Please tell me you know who Ms. Frizzle is.
You must remember the star of that popular PBS show, “The Magic School Bus.” She’s the wonderfully wacky woman with the electric-orange hair and outfits covered in spaceships, dinosaurs or test tubes — tipping viewers off to each episode’s educational, yet undeniably entertaining, topic.
You’re nodding your head and smiling now, right? OK, good. (If you’re feeling befuddled, do a quick Wikipedia search and then scoot back on over here.)
Ms. Frizzle had quite a few catchy quotes during her time on air (1994-1997, according to Wikipedia), but this is my favorite:
Last week, I had an experience at work that made me think of these words of wisdom from the Frizz.
I’ve been moved into a new role, which I love, but which is also waging a war my indecisiveness. As I fretted over one of the major decisions I’m facing and wondered aloud to my manager about whom else I should talk to before making a ruling, he cut me short.
He asked me what I wanted to do. He said getting other opinions was unnecessary. He said this one was my call.
As if I wasn’t feeling uneasy as it was, he threw the final punch:
“You need to feel empowered and be willing to make mistakes. In fact, I want you to make mistakes.”
Yes. You read that right. Bless this man for knowing how deeply my perfectionistic tendencies run and for forcing me to confront them.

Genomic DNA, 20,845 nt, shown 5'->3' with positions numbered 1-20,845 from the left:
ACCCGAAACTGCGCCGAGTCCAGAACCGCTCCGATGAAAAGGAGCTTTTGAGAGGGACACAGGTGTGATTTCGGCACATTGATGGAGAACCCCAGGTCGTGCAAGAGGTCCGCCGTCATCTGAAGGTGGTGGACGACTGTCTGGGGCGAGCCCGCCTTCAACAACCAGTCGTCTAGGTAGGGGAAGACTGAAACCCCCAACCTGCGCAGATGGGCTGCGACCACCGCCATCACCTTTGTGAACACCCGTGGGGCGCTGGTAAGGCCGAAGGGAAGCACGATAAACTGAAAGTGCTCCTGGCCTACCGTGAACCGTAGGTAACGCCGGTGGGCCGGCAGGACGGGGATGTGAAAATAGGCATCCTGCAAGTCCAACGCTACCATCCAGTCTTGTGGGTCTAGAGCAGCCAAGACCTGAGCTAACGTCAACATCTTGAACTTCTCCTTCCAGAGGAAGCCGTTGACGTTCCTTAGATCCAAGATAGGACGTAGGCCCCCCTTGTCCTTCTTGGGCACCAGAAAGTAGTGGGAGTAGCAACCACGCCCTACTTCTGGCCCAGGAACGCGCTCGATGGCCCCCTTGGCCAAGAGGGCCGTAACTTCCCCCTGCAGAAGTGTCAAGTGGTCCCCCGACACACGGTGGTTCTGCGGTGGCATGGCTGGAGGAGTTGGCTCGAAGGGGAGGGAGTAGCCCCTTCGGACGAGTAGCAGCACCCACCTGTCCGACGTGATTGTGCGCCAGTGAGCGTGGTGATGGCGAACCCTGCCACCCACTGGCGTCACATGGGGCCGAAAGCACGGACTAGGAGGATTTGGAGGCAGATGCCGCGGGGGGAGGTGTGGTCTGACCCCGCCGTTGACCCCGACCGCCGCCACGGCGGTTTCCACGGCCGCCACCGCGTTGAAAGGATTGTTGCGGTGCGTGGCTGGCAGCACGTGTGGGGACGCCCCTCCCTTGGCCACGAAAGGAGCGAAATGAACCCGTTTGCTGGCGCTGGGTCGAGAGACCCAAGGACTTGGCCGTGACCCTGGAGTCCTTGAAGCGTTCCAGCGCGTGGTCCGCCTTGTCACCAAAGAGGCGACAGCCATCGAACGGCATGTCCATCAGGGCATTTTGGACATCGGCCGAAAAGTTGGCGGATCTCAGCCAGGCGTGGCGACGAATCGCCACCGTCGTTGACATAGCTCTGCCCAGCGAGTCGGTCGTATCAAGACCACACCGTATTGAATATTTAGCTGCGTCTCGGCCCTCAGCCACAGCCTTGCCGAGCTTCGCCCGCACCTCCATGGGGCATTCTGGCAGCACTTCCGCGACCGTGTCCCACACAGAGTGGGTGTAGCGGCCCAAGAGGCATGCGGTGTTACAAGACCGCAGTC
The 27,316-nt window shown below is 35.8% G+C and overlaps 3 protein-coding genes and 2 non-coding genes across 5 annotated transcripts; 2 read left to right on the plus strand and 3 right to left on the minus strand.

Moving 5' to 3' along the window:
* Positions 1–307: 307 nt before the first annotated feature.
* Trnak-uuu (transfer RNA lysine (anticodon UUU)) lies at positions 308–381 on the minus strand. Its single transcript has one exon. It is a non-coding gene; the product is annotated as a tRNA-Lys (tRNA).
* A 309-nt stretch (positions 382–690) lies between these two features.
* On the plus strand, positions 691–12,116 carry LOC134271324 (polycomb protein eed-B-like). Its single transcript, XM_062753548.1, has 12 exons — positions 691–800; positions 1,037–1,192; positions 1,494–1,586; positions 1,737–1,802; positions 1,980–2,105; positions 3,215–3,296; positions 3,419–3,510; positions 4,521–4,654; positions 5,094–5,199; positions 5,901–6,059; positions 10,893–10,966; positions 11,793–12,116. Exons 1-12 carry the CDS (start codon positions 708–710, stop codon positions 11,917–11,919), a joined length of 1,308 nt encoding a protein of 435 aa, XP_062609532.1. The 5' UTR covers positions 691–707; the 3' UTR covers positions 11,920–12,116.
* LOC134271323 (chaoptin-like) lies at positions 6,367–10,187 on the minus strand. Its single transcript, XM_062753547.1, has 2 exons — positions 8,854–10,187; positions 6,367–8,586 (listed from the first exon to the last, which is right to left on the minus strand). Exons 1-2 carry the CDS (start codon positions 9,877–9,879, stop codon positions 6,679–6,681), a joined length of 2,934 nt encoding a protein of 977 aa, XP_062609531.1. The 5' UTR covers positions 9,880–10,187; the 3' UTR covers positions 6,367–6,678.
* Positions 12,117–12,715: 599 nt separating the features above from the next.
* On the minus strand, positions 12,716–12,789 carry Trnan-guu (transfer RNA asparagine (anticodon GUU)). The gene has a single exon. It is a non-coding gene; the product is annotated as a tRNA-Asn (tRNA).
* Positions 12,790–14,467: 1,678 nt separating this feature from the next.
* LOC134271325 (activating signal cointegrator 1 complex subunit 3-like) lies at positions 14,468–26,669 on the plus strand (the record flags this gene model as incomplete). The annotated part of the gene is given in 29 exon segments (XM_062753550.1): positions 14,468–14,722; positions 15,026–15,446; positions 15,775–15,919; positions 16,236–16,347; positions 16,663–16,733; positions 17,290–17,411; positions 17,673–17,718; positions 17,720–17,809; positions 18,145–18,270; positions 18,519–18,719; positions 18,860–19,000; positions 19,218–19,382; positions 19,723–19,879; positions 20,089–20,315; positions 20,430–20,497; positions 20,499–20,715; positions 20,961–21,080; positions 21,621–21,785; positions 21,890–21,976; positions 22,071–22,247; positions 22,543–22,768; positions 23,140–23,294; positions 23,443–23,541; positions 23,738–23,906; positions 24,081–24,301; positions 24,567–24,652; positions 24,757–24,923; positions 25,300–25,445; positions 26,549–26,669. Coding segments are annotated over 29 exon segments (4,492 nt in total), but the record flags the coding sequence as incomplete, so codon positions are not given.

He’s not saying that he wants me to do anything obviously absurd, but he does want me to get out of my own head and take a chance — and probably get messy. (Someone hand me the Clorox wipes, preferably the lemon-scented kind.)
I am, as I well know, my own worst enemy when it comes to my creativity. Some days, I hear artistic tendencies banging at my brain’s front door, but if the result of letting them in is unpredictable, I tend to let them sulk outside.
Well, today, I took my manager’s advice to heart, and I took a chance. I hope it doesn’t end up being a mistake, but, for the first time in a long time, someone has told me that he won’t think any less of me if I mess up, and I’m going to embrace that with unbelievably grateful arms.
What chances would you take if you believed that making mistakes is actually an essential step in developing your creativity and achieving success?
(As further evidence that I work in a wonderfully innovative and accepting environment, here’s a video clip from “Meet the Robinsons” that our CEO has shown in many meetings. Here’s to taking chances!)